“She looked at her rear end and saw her pants were cut,” Assistant Commonwealth’s Attorney George Freeman told a judge. “She had a cut on her buttocks that was bleeding.”
Johnny D. Guillen Pimentel, 42, a native of Peru, admitted his guilt Monday in the February 2011 slashing and others at Northern Virginia shopping centers as part of a plea deal with county prosecutors in a case so bizarre it grabbed headlines locally and nationally.
Guillen Pimentel was suspected in nine slashings at Fairfax malls in 2011, but under the terms of the deal reached Monday he pleaded guilty to two counts each of malicious wounding and unlawful wounding in four of the attacks. The deal calls for a maximum sentence of seven years in prison.
In each case, Guillen Pimentel would sneak up behind women in their teens or 20s and slash their buttocks using a hobby knife before disappearing into the busy shopping centers.
None of the attacks caused serious injuries, but the Fair Oaks Mall victim required medical attention and she was left with a permanent scar, Freeman said.
The attacks at Fair Oaks, Tysons Corner Center and the Greenbriar shopping center in Fairfax unnerved customers and led police to form a task force to catch the culprit.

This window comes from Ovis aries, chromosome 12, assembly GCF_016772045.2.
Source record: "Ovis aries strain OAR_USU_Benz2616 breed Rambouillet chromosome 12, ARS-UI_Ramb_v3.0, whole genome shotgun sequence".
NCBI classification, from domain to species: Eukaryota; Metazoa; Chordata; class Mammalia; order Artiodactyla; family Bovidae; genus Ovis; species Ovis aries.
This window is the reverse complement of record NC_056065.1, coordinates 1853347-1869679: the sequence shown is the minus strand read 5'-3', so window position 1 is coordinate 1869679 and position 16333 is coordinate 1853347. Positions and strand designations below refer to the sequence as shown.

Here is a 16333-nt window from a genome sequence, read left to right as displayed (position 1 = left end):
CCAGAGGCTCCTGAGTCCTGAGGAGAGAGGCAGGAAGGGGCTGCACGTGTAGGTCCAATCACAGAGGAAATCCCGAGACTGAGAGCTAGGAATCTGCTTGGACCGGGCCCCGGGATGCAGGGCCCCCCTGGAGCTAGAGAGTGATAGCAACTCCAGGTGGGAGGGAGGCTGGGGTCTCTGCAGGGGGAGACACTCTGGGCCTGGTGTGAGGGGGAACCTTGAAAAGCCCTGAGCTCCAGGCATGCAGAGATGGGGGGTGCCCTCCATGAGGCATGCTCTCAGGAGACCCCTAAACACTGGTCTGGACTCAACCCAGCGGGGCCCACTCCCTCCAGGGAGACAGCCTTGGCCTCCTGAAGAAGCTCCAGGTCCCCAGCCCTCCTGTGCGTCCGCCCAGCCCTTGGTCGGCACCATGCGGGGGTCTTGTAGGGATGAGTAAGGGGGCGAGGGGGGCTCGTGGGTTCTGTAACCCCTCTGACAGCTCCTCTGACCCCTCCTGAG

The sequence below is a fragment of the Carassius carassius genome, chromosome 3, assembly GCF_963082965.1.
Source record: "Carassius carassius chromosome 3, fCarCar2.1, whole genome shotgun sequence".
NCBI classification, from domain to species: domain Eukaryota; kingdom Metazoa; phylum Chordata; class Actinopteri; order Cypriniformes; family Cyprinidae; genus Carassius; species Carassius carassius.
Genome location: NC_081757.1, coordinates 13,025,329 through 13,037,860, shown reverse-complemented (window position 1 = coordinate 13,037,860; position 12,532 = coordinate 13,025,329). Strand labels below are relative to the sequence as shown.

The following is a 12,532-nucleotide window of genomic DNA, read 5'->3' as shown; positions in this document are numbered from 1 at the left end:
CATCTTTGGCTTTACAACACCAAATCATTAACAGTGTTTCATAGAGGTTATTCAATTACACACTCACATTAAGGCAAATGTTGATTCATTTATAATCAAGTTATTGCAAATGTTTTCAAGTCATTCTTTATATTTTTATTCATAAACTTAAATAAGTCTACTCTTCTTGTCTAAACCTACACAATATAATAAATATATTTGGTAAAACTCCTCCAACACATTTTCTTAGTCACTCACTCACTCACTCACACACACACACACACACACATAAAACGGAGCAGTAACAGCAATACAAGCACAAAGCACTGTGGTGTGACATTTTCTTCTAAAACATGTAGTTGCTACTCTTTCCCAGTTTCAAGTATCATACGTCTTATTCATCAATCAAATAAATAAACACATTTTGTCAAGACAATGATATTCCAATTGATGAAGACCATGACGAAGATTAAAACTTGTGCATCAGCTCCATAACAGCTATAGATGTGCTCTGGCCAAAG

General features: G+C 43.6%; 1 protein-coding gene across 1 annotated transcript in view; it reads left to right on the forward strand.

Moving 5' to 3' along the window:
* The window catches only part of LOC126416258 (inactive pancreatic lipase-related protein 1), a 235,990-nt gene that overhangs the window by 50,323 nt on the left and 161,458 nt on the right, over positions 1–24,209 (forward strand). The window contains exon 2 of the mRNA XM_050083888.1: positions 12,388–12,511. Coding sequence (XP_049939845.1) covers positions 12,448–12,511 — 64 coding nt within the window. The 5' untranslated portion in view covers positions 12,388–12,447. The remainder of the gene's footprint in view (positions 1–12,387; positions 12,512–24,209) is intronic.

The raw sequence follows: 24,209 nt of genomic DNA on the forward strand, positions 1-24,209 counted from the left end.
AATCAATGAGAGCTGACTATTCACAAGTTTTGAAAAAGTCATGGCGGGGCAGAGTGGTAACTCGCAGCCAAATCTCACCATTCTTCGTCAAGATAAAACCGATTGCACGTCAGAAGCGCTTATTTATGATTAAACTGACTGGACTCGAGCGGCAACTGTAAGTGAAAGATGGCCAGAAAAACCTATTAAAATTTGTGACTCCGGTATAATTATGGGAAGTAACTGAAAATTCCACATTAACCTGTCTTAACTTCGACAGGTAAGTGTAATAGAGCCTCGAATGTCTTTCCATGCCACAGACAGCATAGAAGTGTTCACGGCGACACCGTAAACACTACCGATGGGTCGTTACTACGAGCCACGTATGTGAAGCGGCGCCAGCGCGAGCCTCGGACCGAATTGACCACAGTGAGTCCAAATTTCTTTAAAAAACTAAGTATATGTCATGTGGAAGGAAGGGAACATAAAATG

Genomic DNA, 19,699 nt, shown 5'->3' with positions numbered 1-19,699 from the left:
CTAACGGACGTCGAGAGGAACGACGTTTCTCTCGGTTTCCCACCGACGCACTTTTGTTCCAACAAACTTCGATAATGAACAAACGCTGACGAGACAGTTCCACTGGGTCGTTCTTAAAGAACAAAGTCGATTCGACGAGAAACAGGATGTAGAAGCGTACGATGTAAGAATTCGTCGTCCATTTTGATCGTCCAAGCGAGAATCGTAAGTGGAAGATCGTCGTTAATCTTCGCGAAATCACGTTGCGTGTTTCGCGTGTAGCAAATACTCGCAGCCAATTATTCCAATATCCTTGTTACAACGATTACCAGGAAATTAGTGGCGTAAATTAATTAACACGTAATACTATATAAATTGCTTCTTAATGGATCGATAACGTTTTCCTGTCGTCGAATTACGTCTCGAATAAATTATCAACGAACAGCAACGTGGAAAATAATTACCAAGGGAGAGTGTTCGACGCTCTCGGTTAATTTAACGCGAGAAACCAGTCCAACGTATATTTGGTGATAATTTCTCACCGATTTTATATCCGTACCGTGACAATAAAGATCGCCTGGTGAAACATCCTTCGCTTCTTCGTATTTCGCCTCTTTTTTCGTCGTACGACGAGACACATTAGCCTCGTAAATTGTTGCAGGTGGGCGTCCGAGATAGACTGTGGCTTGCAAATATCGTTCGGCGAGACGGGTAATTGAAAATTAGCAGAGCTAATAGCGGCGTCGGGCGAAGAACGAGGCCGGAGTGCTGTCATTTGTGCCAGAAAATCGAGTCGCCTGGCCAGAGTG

Although the case is winding down, one of its central mysteries remains: Why did the onetime day laborer do it? Freeman did not give a motive and the defendant did not have the opportunity to address his crimes in Fairfax County Circuit Court.
Wearing a green prison jumpsuit and speaking through a Spanish interpreter, Guillen Pimentel gave yes-or-no answers to a judge’s questions.
After the slashings, Guillen Pimentel fled to Peru, where he was arrested in Lima in January 2012 and brought back to the United States. The case drew a flurry of coverage there — some media outlets used actors to portray the attacks.
A member of Guillen Pimentel’s family declined to comment on the case in court. Guillen Pimentel is scheduled to be sentenced Sept. 6.